The concept of Condition Based Maintenance (CBM) has been known for decades now, but recent developments have considerably widened the applicability of this methodology. On the one hand a large variety of new (reliable) sensors have become available, enabling the monitoring of a wide range of load and condition parameters. Sensors detecting fatigue cracks, disbonded joints, erosion, impact damage, composite delamination and corrosion are now available and enable structural health monitoring (SHM) of complex systems like aircraft or wind turbines. On the other hand, the increased computational power of modern computers has made the analysis of all collected data feasible.
Due to the boost in performance and availability of sensors and other hardware, condition monitoring systems are offered by OEMs in several industries as the way to increase maintenance efficiency. However, many operators, and even some manufacturers, only now start to realize that condition- based maintenance is not automatically possible when the condition monitoring system (sensors) is in place.
An additional requirement is the analysis and interpretation of the collected data that is needed to translate the raw data into useful maintenance information. In this analysis step the knowledge on the physics of failure is again crucial, as the challenge of condition monitoring is to find features in the monitored signal that can be related to failure or degradation processes in the system.
For example, understanding the failure mechanisms in gearboxes helps to interpret the different features in the vibration monitoring signal obtained from the monitoring system. Similarly, features in the electro- chemical noise signals of corrosion processes can be attributed to certain corrosion mechanisms .
Also in the phase of developing new condition monitoring systems, knowledge of failure mechanisms is essential. Only when the critical failure mechanisms for a certain system are known, the suitable type of sensor can be selected and the appropriate location to monitor can be determined. This process has recently be formalized in a guideline for CBM  (Figure 3). In this decision diagram a number of questions must be answered to identify whether a system is suitable for CBM. CBM becomes an appropriate maintenance concept for the considered system only when all questions can be answered positively.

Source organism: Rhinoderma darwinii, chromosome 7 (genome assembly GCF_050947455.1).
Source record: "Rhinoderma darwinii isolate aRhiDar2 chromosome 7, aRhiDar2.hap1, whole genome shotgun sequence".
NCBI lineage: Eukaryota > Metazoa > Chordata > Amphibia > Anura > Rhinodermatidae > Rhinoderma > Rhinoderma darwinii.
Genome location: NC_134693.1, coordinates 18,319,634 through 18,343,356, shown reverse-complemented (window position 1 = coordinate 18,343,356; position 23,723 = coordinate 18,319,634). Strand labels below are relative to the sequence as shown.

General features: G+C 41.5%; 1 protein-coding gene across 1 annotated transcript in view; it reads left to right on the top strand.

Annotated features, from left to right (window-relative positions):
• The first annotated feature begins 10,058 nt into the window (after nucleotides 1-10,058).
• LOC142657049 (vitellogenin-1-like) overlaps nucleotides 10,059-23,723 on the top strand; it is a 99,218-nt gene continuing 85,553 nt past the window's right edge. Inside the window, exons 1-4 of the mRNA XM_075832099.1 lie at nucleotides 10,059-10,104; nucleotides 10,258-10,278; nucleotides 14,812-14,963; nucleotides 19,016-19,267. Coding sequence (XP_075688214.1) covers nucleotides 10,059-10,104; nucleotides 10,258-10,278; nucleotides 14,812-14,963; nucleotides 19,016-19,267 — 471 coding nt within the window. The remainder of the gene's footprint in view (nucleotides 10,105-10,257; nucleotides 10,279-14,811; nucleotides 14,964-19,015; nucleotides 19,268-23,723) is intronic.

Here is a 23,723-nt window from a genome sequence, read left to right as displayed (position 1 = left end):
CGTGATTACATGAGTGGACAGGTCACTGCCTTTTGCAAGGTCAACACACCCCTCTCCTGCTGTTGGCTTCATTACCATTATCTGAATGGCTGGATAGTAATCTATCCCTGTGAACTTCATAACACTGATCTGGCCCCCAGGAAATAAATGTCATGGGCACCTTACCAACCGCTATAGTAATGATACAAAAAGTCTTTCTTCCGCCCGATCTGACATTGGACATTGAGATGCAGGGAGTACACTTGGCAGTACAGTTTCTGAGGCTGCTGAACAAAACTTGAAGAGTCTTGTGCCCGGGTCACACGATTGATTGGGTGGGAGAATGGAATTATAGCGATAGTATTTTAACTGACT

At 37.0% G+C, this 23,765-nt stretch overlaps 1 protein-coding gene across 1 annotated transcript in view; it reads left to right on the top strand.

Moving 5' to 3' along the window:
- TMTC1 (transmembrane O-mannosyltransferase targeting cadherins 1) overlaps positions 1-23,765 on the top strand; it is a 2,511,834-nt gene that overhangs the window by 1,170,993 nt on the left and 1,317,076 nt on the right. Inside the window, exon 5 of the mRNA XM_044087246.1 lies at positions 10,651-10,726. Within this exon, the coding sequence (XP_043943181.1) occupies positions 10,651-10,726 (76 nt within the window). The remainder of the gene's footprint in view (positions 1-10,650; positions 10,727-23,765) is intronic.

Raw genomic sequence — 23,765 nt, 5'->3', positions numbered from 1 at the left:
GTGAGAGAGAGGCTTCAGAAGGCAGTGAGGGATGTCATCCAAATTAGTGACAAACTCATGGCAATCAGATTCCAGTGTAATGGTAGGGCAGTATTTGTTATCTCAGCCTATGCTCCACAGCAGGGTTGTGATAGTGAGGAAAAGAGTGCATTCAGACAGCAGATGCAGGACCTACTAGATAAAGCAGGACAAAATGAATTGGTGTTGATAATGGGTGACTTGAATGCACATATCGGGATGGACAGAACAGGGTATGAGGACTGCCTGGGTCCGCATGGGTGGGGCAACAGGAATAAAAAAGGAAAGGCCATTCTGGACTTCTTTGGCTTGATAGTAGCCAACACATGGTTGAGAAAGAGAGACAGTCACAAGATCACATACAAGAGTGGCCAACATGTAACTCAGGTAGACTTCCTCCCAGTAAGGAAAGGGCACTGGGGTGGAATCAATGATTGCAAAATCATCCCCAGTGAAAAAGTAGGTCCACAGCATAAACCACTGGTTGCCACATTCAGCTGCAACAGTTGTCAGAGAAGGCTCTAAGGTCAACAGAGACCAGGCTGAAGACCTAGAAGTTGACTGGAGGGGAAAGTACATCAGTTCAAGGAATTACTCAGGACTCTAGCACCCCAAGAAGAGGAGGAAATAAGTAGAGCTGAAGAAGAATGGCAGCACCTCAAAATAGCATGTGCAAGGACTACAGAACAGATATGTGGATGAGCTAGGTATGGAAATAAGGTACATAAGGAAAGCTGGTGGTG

Finally, prognostics for CBM is also important. The sensor data only provides information about the current state of the component. Just waiting till the moment that a monitored condition parameter exceeds a critical value, means that immediate action is required which is difficult to plan (e.g. personnel, spare parts) and may have serious consequences for the system availability. Therefore, a prognostic method is required to determine when future maintenance activities are necessary.
Figure 3. Decision diagram for condition-based maintenance.
In traditional condition monitoring systems, like vibration analysis, trending methods and growth models are used to extrapolate trends in monitored condition parameters (e.g. vibration levels) to determine component replacement or repair intervals. However, these are again experience- based approaches with the same drawbacks as mentioned before. Also in this case, knowledge of the physical failure mechanisms can assist in improving the maintenance efficiency.
By applying physical model-based prognostic methods, the effects of changes in usage can be taken into account . The large difference with the prognostic methods used for fixed maintenance intervals, as discussed in the previous section, is the availability of the monitoring data. Firstly, this means that the prognosis is not done for the complete service life, but only for the fraction remaining after the last condition assessment. This limited scope makes the prediction generally more reliable and accurate. Secondly, the monitoring data can be used to validate the physical model used for the prediction. The consequence is that the model improves during operation, as more and more data can be used as feedback.